In the same way that important buildings need to be preserved, so do landscapes—and The Trustees of Reservations has been doing both for nearly 130 years. Founded in 1891 by Boston-based landscape architect, Charles Eliot to “hold in trust” and care for special places of scenic, cultural, and natural significance throughout Massachusetts, The Trustees of Reservations is the world’s first land preservation non-profit and the Commonwealth’s largest conservation and preservation organization. To date, they own and manage 117 “reservations” ranging from notable homes and structures to mountains and island coasts.
Beyond simply saving “special places” from development, The Trustees’ mission includes protecting and caring for each property’s historic, cultural, scenic, and natural treasures, like landscapes and gardens.
“We have designed landscapes, cultural landscapes, and public gardens,” says Lucinda Brockway, program director for Cultural Resources at The Trustees. “Cultural landscapes are those shaped by the utilitarian needs or ethnic traditions of the owner or settler of the property. Designed landscapes are those that either had a very good amateur gardener or professional landscape architect, who designed the space. Gardens and public gardens can be developed by an amateur or professional but have a rich horticultural focus. They tend to make us feel very intimate and small when we’re in them because the plant materials play a major role, as opposed to landscapes, where you can feel these open, wide spaces.”
In spring 2015, The Trustees kicked off a $26.6 million campaign to reinvest, restore, and celebrate its cultural sites, collections, and archives. This included identifying 11 gardens they deemed worthy of refurbishment because the garden’s designer or owner was an important figure, and/or the garden was unique, and/or it had national or regional significance, and/or upon investment the garden could more fully engage the public and increase their enjoyment.
“We inherited some gardens that were in incredible shape and others that were wildering a bit,” says Brockway. Over the years, “we tried to maintain them as best as our budget and labor staff allowed, along with the volunteers that came to help us, but every garden, once it reaches 75 or 100 years old needs an infusion of investment to enable the flywheel to start again and create those, ‘Oh, wow’ experiences.”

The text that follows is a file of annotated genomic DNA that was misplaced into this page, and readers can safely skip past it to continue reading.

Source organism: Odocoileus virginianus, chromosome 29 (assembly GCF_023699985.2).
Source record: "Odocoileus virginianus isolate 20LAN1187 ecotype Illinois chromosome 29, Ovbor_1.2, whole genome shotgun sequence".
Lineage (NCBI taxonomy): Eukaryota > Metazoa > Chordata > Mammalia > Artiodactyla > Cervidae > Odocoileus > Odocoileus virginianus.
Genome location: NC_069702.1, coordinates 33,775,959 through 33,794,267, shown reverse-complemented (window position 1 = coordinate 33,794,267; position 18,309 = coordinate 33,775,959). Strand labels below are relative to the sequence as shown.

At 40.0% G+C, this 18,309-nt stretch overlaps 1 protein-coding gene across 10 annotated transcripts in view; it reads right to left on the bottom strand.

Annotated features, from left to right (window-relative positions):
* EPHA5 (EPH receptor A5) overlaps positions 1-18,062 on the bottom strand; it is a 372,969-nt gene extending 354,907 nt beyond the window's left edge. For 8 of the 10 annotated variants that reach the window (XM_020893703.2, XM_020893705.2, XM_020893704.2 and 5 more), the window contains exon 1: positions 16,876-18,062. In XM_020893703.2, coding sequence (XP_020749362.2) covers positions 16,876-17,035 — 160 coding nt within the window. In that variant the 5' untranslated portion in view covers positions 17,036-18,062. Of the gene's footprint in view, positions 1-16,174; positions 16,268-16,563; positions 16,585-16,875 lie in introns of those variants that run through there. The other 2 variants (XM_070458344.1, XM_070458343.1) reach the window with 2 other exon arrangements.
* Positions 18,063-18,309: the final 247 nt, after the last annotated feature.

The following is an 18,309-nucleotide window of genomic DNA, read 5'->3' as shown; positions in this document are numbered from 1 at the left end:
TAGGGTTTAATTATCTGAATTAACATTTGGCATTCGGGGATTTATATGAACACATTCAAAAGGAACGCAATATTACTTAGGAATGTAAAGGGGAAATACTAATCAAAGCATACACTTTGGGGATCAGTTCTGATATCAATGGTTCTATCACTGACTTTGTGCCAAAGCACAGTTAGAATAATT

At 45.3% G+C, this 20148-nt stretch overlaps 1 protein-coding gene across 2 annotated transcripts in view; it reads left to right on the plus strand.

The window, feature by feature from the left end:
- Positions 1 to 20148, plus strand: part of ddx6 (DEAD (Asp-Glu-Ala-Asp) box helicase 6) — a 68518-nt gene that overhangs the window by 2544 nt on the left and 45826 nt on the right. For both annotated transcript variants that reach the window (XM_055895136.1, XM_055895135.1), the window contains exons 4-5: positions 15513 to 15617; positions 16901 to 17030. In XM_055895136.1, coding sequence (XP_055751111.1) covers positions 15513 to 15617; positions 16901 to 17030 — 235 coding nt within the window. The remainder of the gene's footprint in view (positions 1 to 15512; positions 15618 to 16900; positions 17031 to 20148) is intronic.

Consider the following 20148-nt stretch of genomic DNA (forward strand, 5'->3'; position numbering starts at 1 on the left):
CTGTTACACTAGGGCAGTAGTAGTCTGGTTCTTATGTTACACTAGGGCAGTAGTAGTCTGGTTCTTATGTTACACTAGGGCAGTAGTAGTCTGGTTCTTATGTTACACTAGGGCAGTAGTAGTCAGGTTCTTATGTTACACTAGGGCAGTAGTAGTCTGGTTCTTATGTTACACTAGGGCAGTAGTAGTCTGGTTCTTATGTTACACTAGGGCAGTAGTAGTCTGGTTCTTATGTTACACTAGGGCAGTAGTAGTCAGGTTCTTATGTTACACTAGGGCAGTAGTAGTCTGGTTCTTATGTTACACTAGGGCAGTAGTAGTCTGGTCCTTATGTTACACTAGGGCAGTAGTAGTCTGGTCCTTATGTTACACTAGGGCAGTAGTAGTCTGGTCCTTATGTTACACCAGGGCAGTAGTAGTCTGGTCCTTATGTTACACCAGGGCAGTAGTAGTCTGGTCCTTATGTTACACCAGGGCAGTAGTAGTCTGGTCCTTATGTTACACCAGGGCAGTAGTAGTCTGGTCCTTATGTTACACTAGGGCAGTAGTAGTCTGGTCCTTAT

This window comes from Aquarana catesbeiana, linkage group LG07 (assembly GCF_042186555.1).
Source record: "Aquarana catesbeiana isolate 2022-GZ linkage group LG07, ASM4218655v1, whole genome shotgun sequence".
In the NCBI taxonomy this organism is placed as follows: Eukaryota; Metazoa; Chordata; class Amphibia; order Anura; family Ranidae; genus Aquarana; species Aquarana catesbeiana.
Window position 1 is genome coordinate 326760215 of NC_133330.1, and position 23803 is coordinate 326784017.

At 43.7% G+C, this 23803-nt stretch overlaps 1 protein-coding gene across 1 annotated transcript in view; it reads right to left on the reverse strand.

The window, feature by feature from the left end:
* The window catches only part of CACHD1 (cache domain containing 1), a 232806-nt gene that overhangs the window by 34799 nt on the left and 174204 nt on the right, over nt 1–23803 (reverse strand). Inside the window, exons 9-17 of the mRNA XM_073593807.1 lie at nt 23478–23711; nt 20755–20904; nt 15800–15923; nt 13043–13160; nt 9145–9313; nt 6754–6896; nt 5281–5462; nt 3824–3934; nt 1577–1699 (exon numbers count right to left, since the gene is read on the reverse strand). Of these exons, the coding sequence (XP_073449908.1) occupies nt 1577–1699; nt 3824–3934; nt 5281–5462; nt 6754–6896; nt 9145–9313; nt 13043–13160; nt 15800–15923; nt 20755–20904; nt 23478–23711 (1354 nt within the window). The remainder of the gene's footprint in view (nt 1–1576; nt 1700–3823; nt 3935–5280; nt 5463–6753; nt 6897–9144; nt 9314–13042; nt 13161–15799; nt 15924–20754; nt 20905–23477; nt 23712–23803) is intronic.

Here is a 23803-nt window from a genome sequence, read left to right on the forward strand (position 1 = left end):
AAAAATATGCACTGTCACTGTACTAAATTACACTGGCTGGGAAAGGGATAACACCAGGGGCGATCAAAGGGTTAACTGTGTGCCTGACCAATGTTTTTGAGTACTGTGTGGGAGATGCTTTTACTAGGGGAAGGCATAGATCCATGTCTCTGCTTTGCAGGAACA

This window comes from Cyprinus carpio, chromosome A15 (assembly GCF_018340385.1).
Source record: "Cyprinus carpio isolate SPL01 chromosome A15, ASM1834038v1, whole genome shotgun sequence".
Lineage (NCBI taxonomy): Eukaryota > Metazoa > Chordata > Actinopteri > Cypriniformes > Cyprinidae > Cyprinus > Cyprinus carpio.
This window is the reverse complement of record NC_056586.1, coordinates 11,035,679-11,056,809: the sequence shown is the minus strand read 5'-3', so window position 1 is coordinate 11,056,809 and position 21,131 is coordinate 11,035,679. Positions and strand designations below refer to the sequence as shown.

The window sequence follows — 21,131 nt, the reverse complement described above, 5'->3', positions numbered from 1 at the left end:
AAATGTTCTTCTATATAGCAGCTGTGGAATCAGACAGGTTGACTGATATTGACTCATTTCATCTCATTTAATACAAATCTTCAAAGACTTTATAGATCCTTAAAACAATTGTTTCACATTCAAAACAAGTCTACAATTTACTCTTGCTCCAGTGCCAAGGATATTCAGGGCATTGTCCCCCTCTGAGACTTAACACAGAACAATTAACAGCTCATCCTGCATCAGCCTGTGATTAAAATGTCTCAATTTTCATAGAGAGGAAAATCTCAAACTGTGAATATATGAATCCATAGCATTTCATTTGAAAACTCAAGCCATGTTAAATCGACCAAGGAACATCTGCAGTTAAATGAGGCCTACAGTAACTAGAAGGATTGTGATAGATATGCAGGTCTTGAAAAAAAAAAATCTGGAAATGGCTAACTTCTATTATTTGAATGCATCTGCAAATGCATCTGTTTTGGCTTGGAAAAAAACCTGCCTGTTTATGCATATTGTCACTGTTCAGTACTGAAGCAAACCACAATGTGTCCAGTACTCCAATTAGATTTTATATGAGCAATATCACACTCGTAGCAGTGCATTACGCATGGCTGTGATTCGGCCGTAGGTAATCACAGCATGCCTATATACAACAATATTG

Castle Hill on the Crane Estate in Ipswich, Massachusetts
One of the eleven gardens that topped the list is Castle Hill on the Crane Estate in Ipswich, Massachusetts, a designated National Historic Landmark. Chicago plumbing magnate Richard T. Crane, Jr. began purchasing the property in 1910 and hired some of America’s most prominent architects and landscape designers, including Ernest Bowditch, Frederick Law Olmsted, horticulturist Robert Cameron, and Arthur Shurcliff, to design the structure of and create plantings around his opulent, Gilded-Age, summer get-away, one of the last surviving, intact American estates from the Country Place Era. To complement the Italian Renaissance Revival villa (designed by Boston’s Shepley, Rutan and Coolidge and later replaced with architect David Adler’s 59-room, Stuart-style mansion, which remains today), Crane hired The Olmsted Brothers to build an Italian Garden with formal perennial beds, a water fountain, and teahouses all enclosed by tall columnar trees.
“Like all Olmsted designs, the garden plans were at the Frederick-Law Olmsted National Historic Site in Brookline and the correspondence [between the Cranes and the Olmsted Brothers] was in the Library of Congress,” says Bob Murray, project director for Structures and Landscapes at The Trustees. “There also were hundreds of photos that captured the garden as it peaked and turned into a mature landscape and this wealth of information helped inform our preservation plans.” Beyond restoring concrete walls and grass ramps, The Trustees replaced the pergola at the end of the garden, fixed the fountain and added back two perennial borders composed of thousands of pink, white, and blue flowers inspired by those that Florence Crane had originally chosen.
Also renovated was the Grand Allée, an undulating ribbon of lawn that spills into the Atlantic Ocean, designed by Arthur Shurcliff, famous for reinterpreting colonial American landscapes. The Trustees removed over 700 overgrown and deteriorating Norway spruce, cedar, and white pine trees lining both sides of the lawn (most of the wood was repurposed) and planted new ones. They also repaired the underground cistern that Crane had installed to collect rainwater and sustainably irrigate the lawn (remember, he was in the plumbing business). The white classical figure statues dotting the length of the lawn were cleaned and repaired, and the Casino Complex, composed of two pavilions (one housing a bachelor quarters and the other a ballroom and billiard room) bookending a saltwater pool and located halfway down the allée, was restored. The pool, which Florence Crane had filled in with grass, received new sod, a new drainage system, and marble coping.
Naumkeag in Stockbridge, Massachusetts
Another garden landscape The Trustees has restored is Naumkeag in Stockbridge, Massachusetts, a National Historic Landmark. The 44-room “cottage” was designed by renown architects McKim, Mead & White in 1885 for New York attorney Joseph Choate as a Berkshire summer retreat.